Monday, June 17, 2013

Rainy Day Blog Post

Yesterday was a nice day.  Oh sure, it rained.  Again.  I can't recall ever having so much rainy weather here in upstate New York.  It wasn't a gully washer, just one of those miserable, dreary drizzly days.

It was Father's Day.  My dad passed away a few years ago.  Pam is in Florida, so there's no going to see her dad.  That left Earl, my dad-in-law.

Earl is a pretty cool guy.  I've mentioned him here a few times.  For 83 years old, he's pretty spry and witty.  He has no qualms about running the backhoe, especially when it comes to knocking down a mobile home, for example.   Earl's wife, Judi, was in Florida with Pam and so Earl and I were "baching it".  I had to go off the mountain for groceries, and picked up hamburgers and potato salad for a BBQ.  On the way home, I swung by Bill's house and invited him.  Bill and Earl have been buddies for a number of years, the kind of buddies who bust each other's asses and enjoy it immensely.  Three guys drinking beer, eating hamburgers, and watching "The Patriot" on Earl's satellite TV... all in all, a good day.

Today Tim comes with his bulldozer to start grading our property and to get rid of stumps, logs, and rocks.  Lots and lots of rocks.  I don't know how America's early settlers dealt with all of this.  I can't imagine cutting down acres of trees, hauling the logs away, pulling stumps, and moving all those rocks to make rock walls, all without chainsaws, log skidders, tractors and bulldozers.  Amazing.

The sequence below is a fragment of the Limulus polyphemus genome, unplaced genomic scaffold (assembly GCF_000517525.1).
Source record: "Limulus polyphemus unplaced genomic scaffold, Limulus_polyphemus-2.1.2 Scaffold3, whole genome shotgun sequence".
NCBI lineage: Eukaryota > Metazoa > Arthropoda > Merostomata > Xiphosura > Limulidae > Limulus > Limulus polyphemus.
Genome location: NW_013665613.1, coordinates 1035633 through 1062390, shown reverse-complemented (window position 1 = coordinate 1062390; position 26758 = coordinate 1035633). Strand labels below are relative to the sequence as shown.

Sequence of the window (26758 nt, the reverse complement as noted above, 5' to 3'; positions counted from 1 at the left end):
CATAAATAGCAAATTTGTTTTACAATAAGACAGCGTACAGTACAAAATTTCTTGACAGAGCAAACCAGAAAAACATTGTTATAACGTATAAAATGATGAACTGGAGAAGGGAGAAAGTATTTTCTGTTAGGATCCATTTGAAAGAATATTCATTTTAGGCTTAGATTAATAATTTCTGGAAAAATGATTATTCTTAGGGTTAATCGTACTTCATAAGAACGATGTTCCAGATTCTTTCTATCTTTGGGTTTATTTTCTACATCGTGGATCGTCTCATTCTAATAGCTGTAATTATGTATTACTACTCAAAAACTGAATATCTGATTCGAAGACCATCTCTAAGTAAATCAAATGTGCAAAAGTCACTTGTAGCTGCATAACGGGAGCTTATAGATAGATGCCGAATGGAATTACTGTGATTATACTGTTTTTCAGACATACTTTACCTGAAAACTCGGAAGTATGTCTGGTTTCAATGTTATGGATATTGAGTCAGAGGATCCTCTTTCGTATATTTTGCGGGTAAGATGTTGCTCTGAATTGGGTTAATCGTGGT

I'll head over there in a few hours to talk to Tim.  I want to save as many of the big rocks as possible for landscaping and such, and certainly as many of the logs as we can for firewood.  There were many that I couldn't get to with the tractor.  The land is also stepped at different levels, and I need a road from the main pasture area down to the lower one.  Many of the rocks can go there as fill, I suppose.

The folks taking away the old mobile home didn't show yesterday, probably because of Father's Day.  That's a problem, because the land can't be graded there, but I suppose I can deal with that with the backhoe.  I'll have to.  Hey, if early settlers could do it with oxen, I should be able to with a backhoe and Bessie.

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